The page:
One thing that is for sure is that we won't achieve this object by making both new build and the existing housing stock carbon-neutral. Of course it would help; but the real heavy lifting involved in reducing fossil fuel consumption will be in tackling that part associated with energy consumption and transportation - and addressing the problem that everybody wants to sweep under the carpet: population.

Why population? Because whatever you do to tackle other issues, if the global population increases by x percent, with the rapid development of the Third World, global energy consumption is going to go up by nearly x percent too. The trouble is: nobody wants to even try to think about the corollary: that if the population were to decrease by x percent, so would energy consumption and fossil fuel burn.

The world economy is presently based on the theory that there must always be growth. More growth means more people buying more quickly-deteriorating or rapidly out-of-fashion "stuff", needing more precious resources (very little other than steel is recycled) and more "embodied energy". Our first priority must be to find a way of getting off this unsustainable bandwagon.

Our next priority should then be to seriously re-examine the lifestyle to which we have become accustomed. When the Internet burns more fuel worldwide than all the airline flights put together, isn't it time to see how we could reduce that? For example: just think how much could be saved by forgetting streaming a movie to hundreds of homes to be shown on home theaters, each with a power consumption measured in kilowatts. Instead, just make one download to the local cinema, for hundreds of people to watch it on a REALLY big screen, just like we used to 50 years ago - with all the social interaction that that involved, too.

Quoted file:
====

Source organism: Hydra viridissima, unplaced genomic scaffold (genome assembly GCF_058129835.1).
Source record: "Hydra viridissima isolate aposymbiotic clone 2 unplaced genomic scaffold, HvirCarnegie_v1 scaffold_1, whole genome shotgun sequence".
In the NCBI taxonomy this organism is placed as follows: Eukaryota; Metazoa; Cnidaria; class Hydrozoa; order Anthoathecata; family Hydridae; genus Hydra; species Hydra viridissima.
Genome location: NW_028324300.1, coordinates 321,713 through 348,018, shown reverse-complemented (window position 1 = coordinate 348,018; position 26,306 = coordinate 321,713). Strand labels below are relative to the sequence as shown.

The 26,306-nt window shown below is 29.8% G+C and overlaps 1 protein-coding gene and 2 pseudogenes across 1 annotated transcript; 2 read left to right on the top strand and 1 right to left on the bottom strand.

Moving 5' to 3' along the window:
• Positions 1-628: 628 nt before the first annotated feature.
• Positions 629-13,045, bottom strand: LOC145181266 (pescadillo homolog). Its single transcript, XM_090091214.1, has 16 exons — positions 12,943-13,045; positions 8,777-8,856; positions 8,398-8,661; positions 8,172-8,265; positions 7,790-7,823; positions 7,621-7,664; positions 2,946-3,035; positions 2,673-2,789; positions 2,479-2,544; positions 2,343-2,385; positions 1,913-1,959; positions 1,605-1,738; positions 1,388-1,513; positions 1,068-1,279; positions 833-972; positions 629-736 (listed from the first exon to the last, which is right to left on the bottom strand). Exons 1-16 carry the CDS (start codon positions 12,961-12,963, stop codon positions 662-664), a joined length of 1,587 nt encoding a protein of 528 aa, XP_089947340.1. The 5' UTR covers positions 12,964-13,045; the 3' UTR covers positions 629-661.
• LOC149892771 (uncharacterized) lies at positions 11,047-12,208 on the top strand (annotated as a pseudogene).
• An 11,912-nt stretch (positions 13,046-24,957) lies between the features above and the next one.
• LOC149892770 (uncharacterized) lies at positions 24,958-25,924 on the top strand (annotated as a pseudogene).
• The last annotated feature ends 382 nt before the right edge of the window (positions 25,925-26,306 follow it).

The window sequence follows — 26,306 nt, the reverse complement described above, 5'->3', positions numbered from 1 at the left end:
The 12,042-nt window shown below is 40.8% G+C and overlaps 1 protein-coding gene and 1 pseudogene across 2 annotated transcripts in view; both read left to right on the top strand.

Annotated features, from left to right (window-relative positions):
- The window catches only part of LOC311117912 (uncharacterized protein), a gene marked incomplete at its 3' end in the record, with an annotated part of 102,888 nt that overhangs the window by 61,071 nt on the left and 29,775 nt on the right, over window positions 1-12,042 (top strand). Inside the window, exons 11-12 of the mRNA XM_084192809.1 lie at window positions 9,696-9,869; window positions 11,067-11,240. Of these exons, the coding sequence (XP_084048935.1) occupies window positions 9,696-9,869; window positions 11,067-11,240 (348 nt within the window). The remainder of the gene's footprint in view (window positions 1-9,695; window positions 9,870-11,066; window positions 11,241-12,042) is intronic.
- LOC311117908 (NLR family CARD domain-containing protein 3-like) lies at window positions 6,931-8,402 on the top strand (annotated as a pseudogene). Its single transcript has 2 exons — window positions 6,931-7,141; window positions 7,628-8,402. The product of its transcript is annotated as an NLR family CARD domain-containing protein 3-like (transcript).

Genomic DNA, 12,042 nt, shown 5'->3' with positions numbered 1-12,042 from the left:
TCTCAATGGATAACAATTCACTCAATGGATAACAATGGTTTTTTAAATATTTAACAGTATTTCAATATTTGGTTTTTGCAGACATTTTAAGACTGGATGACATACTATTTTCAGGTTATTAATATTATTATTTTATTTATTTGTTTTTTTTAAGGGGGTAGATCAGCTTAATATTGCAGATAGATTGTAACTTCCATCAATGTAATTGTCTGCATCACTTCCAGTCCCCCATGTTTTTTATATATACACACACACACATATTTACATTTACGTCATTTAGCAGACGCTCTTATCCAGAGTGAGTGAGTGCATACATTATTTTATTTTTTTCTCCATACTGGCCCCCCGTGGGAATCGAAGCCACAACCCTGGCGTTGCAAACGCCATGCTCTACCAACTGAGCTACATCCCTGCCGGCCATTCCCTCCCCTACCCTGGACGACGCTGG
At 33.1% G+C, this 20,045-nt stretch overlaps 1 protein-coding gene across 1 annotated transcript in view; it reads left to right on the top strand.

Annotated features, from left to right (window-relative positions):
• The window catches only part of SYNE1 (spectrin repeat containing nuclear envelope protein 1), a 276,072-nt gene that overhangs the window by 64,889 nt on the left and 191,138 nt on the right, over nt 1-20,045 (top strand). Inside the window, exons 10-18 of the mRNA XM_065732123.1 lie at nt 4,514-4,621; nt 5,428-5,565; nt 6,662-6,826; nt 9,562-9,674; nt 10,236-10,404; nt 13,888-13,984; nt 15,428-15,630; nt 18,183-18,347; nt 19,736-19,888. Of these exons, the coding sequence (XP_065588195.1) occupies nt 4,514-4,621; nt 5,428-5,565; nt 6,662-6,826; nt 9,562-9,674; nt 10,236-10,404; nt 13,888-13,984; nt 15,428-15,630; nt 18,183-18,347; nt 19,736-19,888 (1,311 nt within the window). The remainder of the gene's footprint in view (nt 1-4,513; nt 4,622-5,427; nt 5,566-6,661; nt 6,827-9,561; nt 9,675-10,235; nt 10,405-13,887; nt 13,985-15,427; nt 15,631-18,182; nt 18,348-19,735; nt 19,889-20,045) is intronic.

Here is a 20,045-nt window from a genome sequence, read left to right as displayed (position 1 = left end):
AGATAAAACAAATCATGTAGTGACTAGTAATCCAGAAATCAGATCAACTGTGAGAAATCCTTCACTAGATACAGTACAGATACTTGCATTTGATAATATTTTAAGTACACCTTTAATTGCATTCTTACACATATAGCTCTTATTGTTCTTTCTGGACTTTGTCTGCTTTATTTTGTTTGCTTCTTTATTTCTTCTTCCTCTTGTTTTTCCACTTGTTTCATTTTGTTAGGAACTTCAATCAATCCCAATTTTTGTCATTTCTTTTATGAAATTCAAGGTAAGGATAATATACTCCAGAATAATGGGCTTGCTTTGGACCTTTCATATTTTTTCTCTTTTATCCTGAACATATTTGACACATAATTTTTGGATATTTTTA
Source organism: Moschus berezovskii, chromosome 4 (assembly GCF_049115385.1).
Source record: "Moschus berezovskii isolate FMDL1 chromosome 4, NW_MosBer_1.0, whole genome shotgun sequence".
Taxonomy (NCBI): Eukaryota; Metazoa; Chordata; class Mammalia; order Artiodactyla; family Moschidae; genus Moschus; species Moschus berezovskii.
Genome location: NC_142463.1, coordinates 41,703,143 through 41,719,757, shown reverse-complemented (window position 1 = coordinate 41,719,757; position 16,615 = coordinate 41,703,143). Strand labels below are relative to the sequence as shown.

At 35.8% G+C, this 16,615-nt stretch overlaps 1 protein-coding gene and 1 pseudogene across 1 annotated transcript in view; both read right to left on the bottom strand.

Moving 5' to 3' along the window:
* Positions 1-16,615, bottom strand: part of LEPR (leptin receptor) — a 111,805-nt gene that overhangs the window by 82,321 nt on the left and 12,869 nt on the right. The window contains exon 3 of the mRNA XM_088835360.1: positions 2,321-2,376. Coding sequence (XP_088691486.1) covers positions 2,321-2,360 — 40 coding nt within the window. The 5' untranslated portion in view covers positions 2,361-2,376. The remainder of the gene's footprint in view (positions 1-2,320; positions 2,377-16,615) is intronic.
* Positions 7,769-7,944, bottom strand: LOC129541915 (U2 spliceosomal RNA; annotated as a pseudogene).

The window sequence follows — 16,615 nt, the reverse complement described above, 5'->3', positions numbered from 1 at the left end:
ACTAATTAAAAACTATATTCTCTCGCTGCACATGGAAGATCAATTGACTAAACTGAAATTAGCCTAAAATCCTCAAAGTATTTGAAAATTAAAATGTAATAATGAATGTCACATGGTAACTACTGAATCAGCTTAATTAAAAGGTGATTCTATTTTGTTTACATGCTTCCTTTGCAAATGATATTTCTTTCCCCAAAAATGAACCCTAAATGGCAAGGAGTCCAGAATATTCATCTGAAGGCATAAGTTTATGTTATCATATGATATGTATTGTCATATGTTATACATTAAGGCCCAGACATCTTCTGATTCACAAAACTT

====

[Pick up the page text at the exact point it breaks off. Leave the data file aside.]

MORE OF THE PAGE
Everyone groans about the rising price of gasoline (and diesel, in Europe) but just think of this: if we get past "peak oil" and the price skyrockets, globalization will be out the window because - no matter how cheap the foreign labor (and it gets more expensive year by year) - the economics of transportation halfway around the globe won't make sense anymore.

After that - and some say it should be our first priority - we MUST stop and think seriously how our kids and grandkids will be able to live in the world which we have created by satisfying our own self-interest. If we do, we are in for a really nasty shock, which might just help to push the pendulum to start swinging the other way.

Does all this mean that Building Green, Resilience, Carbon-neutrality and Sustainability are a waste of time (I hate using the much-devalued "S" word but it's necessary here)? Of course not. Every little helps but there's a whole lot more we need to do as well.

6 Tony Marshallsay: " More grow posted by Robert Riversong on 03/11/2012 at 07:15 pm

Tony Marshallsay: " More growth means more people buying more quickly-deteriorating or rapidly out-of-fashion stuff, needing more precious resources".

Charles Eisenstein, author of The Ascent of Humanity and, more recently, Sacred Economics - two of the most important books of this millennium - tells us that, now that we are running out of physical nature and energy to turn into "stuff" for sale, we have shifted to a global service economy to also commodify human relationships.

And he teaches us that we will not make the necessary transition into the Age of Reunion (following our Age of Separation), unless we find ways to return to the Gift Economy in which relationships are more important than monetized transactions. To put his money, literally, where his mouth is, Eisenstein is serializing the chapters of Sacred Economics at ( as a gift to all of us.